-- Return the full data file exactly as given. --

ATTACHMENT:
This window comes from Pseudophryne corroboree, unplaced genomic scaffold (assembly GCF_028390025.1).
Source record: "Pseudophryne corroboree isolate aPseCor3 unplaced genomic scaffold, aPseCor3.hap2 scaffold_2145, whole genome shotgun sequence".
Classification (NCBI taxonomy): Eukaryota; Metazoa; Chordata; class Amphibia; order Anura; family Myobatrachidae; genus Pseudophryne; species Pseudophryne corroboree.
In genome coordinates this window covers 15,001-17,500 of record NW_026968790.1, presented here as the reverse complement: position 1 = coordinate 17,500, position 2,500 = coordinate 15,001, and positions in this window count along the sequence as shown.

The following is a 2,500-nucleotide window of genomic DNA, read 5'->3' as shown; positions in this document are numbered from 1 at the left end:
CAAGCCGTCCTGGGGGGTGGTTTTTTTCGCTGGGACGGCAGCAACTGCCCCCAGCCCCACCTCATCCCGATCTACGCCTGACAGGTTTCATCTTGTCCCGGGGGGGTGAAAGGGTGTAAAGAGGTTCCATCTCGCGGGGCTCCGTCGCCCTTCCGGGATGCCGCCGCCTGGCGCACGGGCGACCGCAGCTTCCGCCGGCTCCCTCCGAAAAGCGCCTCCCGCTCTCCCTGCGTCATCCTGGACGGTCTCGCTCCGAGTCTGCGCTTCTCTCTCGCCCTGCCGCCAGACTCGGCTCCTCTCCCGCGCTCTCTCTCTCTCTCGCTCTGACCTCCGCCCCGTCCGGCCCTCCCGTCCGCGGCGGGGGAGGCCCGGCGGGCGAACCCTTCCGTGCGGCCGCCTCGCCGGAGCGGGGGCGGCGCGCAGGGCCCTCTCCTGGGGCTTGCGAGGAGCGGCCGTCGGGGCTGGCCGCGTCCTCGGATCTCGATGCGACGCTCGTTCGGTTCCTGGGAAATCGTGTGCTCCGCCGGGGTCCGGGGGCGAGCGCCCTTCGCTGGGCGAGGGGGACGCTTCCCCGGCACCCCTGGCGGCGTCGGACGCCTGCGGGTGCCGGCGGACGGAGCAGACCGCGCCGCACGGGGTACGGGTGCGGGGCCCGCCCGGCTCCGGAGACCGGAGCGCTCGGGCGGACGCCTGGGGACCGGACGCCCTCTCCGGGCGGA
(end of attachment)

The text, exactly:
This window comes from Pseudophryne corroboree, unplaced genomic scaffold (assembly GCF_028390025.1).
Source record: "Pseudophryne corroboree isolate aPseCor3 unplaced genomic scaffold, aPseCor3.hap2 scaffold_2145, whole genome shotgun sequence".
Classification (NCBI taxonomy): Eukaryota; Metazoa; Chordata; class Amphibia; order Anura; family Myobatrachidae; genus Pseudophryne; species Pseudophryne corroboree.
In genome coordinates this window covers 15,001-17,500 of record NW_026968790.1, presented here as the reverse complement: position 1 = coordinate 17,500, position 2,500 = coordinate 15,001, and positions in this window count along the sequence as shown.

The following is a 2,500-nucleotide window of genomic DNA, read 5'->3' as shown; positions in this document are numbered from 1 at the left end:
CAAGCCGTCCTGGGGGGTGGTTTTTTTCGCTGGGACGGCAGCAACTGCCCCCAGCCCCACCTCATCCCGATCTACGCCTGACAGGTTTCATCTTGTCCCGGGGGGGTGAAAGGGTGTAAAGAGGTTCCATCTCGCGGGGCTCCGTCGCCCTTCCGGGATGCCGCCGCCTGGCGCACGGGCGACCGCAGCTTCCGCCGGCTCCCTCCGAAAAGCGCCTCCCGCTCTCCCTGCGTCATCCTGGACGGTCTCGCTCCGAGTCTGCGCTTCTCTCTCGCCCTGCCGCCAGACTCGGCTCCTCTCCCGCGCTCTCTCTCTCTCTCGCTCTGACCTCCGCCCCGTCCGGCCCTCCCGTCCGCGGCGGGGGAGGCCCGGCGGGCGAACCCTTCCGTGCGGCCGCCTCGCCGGAGCGGGGGCGGCGCGCAGGGCCCTCTCCTGGGGCTTGCGAGGAGCGGCCGTCGGGGCTGGCCGCGTCCTCGGATCTCGATGCGACGCTCGTTCGGTTCCTGGGAAATCGTGTGCTCCGCCGGGGTCCGGGGGCGAGCGCCCTTCGCTGGGCGAGGGGGACGCTTCCCCGGCACCCCTGGCGGCGTCGGACGCCTGCGGGTGCCGGCGGACGGAGCAGACCGCGCCGCACGGGGTACGGGTGCGGGGCCCGCCCGGCTCCGGAGACCGGAGCGCTCGGGCGGACGCCTGGGGACCGGACGCCCTCTCCGGGCGGA